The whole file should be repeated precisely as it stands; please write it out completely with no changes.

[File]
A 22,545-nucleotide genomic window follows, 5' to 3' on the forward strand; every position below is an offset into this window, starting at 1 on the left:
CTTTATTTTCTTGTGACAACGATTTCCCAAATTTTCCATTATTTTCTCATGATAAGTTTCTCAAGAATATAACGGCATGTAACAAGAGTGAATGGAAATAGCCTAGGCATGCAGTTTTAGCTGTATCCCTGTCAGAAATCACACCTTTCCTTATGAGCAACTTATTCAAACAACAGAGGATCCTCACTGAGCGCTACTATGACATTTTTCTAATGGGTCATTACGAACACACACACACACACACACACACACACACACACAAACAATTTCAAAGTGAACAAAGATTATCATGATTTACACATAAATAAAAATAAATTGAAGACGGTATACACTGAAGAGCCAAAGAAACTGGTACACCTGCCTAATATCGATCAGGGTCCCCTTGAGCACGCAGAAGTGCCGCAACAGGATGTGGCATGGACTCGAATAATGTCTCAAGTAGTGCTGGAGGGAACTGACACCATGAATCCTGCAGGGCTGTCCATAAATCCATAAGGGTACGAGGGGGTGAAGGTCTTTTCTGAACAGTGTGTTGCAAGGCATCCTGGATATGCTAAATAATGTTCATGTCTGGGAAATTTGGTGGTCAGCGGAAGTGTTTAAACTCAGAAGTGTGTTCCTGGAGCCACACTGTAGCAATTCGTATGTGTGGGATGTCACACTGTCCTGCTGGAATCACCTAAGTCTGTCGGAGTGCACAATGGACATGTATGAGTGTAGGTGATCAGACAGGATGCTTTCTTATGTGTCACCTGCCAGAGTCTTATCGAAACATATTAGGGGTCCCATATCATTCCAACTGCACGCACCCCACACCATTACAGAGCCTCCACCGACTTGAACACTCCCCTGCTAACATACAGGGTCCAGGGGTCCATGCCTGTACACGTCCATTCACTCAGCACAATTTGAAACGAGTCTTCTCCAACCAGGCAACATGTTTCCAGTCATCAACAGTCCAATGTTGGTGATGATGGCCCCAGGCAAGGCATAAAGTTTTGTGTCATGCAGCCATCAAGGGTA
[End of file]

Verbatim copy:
A 22,545-nucleotide genomic window follows, 5' to 3' on the forward strand; every position below is an offset into this window, starting at 1 on the left:
CTTTATTTTCTTGTGACAACGATTTCCCAAATTTTCCATTATTTTCTCATGATAAGTTTCTCAAGAATATAACGGCATGTAACAAGAGTGAATGGAAATAGCCTAGGCATGCAGTTTTAGCTGTATCCCTGTCAGAAATCACACCTTTCCTTATGAGCAACTTATTCAAACAACAGAGGATCCTCACTGAGCGCTACTATGACATTTTTCTAATGGGTCATTACGAACACACACACACACACACACACACACACACACACAAACAATTTCAAAGTGAACAAAGATTATCATGATTTACACATAAATAAAAATAAATTGAAGACGGTATACACTGAAGAGCCAAAGAAACTGGTACACCTGCCTAATATCGATCAGGGTCCCCTTGAGCACGCAGAAGTGCCGCAACAGGATGTGGCATGGACTCGAATAATGTCTCAAGTAGTGCTGGAGGGAACTGACACCATGAATCCTGCAGGGCTGTCCATAAATCCATAAGGGTACGAGGGGGTGAAGGTCTTTTCTGAACAGTGTGTTGCAAGGCATCCTGGATATGCTAAATAATGTTCATGTCTGGGAAATTTGGTGGTCAGCGGAAGTGTTTAAACTCAGAAGTGTGTTCCTGGAGCCACACTGTAGCAATTCGTATGTGTGGGATGTCACACTGTCCTGCTGGAATCACCTAAGTCTGTCGGAGTGCACAATGGACATGTATGAGTGTAGGTGATCAGACAGGATGCTTTCTTATGTGTCACCTGCCAGAGTCTTATCGAAACATATTAGGGGTCCCATATCATTCCAACTGCACGCACCCCACACCATTACAGAGCCTCCACCGACTTGAACACTCCCCTGCTAACATACAGGGTCCAGGGGTCCATGCCTGTACACGTCCATTCACTCAGCACAATTTGAAACGAGTCTTCTCCAACCAGGCAACATGTTTCCAGTCATCAACAGTCCAATGTTGGTGATGATGGCCCCAGGCAAGGCATAAAGTTTTGTGTCATGCAGCCATCAAGGGTA